Old cargo plane ditches in Miami lake - How old is too old re aircraft safety?

Per this story it looks like this plane is 50-60 years old and was still being used commerically. Is there an upper age limit at which the FAA finally says “enough” re the age of airplanes and safe flying?

Cargo plane ditches in Miami suburb lake
Two pilots rescued by boat from decades-old aircraft

There are lots of DeHavilland Beavers (produced between 47-67) still flying around here up in bush country. I’m given to understand that the only original parts on a lot of them are the little plates where the serial numbers are stamped, and perhaps a few bits of aluminum on the airframe.

There is no general limit from the FAA for how long an airplane may remain in service.

For some aircraft, there are limits specified in the Type Certificate Data Sheet. The TCDS contains information about the aircraft such as gross weight, approved engines, propellers, fuels, etc. It also contains life limits for the airframe, if any exist. Most airplanes do not have a set limit.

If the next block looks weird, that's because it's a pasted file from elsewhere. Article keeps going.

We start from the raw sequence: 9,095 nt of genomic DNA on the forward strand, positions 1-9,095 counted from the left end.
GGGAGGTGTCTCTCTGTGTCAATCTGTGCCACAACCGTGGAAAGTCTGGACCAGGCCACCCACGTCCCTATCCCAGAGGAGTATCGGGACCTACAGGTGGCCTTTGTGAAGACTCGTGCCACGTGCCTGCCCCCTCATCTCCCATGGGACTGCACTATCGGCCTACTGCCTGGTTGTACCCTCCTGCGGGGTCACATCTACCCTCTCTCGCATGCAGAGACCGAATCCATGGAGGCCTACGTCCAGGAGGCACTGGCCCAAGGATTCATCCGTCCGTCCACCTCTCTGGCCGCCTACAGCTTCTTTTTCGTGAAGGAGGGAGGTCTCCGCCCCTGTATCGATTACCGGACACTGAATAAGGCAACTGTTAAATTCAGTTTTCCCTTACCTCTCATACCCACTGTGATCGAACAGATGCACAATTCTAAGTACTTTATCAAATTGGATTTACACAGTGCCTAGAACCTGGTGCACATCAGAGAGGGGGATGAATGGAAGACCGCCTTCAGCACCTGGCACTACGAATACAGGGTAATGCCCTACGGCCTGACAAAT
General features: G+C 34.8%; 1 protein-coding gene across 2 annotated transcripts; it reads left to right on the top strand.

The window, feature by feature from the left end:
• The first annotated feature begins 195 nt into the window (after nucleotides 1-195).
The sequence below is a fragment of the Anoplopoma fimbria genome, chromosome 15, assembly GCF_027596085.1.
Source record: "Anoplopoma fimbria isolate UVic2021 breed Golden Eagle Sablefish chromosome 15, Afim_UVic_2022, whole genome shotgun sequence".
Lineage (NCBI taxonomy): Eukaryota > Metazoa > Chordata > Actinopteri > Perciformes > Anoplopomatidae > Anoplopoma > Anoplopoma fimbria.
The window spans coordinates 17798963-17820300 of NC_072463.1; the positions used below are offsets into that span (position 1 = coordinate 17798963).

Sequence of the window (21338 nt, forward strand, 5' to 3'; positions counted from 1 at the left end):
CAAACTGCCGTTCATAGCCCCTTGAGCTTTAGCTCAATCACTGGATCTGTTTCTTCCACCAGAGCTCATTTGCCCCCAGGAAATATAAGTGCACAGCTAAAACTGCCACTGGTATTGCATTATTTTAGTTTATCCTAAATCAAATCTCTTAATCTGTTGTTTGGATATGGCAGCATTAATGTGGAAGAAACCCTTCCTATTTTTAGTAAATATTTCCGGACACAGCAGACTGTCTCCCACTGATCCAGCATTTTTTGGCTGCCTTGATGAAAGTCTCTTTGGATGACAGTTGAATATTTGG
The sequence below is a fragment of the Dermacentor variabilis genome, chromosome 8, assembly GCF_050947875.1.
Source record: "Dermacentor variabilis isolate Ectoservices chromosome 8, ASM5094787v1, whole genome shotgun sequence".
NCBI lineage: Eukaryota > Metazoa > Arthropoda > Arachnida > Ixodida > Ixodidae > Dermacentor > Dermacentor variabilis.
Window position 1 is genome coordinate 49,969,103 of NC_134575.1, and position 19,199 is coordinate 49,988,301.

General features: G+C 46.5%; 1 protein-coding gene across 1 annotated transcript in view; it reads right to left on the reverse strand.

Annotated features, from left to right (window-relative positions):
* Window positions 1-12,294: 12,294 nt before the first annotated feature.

As for safety, you have to keep in mind that most airplanes are subject to routine inspections to stay in service. Your typical flight school Cessna 172 has to have an inspection every 100 hours (flight time) by an airframe and powerplant mechanic, and then the same inspection annually by a person with an inspection authorization. Larger operators such as airlines and charter services often maintain their airplanes under an inspection program that they write and have approved by the FAA.

In most cases, an airplane can be kept in service forever. All it takes is maintenance. Lots and lots of maintenance.

On Preview: We still operate a 1953 Beaver here in TN. Not exactly bush country, though.